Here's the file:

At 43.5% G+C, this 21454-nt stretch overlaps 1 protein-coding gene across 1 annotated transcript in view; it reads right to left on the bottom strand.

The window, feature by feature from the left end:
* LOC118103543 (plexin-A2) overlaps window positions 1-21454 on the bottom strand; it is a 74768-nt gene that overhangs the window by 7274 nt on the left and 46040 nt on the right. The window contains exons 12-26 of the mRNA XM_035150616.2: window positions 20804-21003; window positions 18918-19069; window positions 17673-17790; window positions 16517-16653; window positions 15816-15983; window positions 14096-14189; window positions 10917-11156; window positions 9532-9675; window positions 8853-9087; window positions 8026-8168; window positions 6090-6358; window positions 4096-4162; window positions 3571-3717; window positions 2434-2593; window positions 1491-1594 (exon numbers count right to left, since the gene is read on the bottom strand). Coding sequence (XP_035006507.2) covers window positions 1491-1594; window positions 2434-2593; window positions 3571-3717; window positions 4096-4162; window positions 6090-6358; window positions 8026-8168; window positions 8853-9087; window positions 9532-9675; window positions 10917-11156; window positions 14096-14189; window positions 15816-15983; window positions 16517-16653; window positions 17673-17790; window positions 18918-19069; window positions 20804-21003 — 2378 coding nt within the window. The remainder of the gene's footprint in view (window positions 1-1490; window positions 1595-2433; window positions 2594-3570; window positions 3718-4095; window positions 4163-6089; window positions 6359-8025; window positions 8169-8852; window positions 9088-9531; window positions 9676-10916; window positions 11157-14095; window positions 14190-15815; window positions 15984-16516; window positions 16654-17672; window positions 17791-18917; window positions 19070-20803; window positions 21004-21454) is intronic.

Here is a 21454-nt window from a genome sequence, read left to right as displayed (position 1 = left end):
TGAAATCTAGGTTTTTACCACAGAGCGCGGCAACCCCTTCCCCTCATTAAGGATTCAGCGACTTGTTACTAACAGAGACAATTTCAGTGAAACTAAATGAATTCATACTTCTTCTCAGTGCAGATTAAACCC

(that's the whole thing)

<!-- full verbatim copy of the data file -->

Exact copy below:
At 43.5% G+C, this 21454-nt stretch overlaps 1 protein-coding gene across 1 annotated transcript in view; it reads right to left on the bottom strand.

The window, feature by feature from the left end:
* LOC118103543 (plexin-A2) overlaps window positions 1-21454 on the bottom strand; it is a 74768-nt gene that overhangs the window by 7274 nt on the left and 46040 nt on the right. The window contains exons 12-26 of the mRNA XM_035150616.2: window positions 20804-21003; window positions 18918-19069; window positions 17673-17790; window positions 16517-16653; window positions 15816-15983; window positions 14096-14189; window positions 10917-11156; window positions 9532-9675; window positions 8853-9087; window positions 8026-8168; window positions 6090-6358; window positions 4096-4162; window positions 3571-3717; window positions 2434-2593; window positions 1491-1594 (exon numbers count right to left, since the gene is read on the bottom strand). Coding sequence (XP_035006507.2) covers window positions 1491-1594; window positions 2434-2593; window positions 3571-3717; window positions 4096-4162; window positions 6090-6358; window positions 8026-8168; window positions 8853-9087; window positions 9532-9675; window positions 10917-11156; window positions 14096-14189; window positions 15816-15983; window positions 16517-16653; window positions 17673-17790; window positions 18918-19069; window positions 20804-21003 — 2378 coding nt within the window. The remainder of the gene's footprint in view (window positions 1-1490; window positions 1595-2433; window positions 2594-3570; window positions 3718-4095; window positions 4163-6089; window positions 6359-8025; window positions 8169-8852; window positions 9088-9531; window positions 9676-10916; window positions 11157-14095; window positions 14190-15815; window positions 15984-16516; window positions 16654-17672; window positions 17791-18917; window positions 19070-20803; window positions 21004-21454) is intronic.

Here is a 21454-nt window from a genome sequence, read left to right as displayed (position 1 = left end):
TGAAATCTAGGTTTTTACCACAGAGCGCGGCAACCCCTTCCCCTCATTAAGGATTCAGCGACTTGTTACTAACAGAGACAATTTCAGTGAAACTAAATGAATTCATACTTCTTCTCAGTGCAGATTAAACCC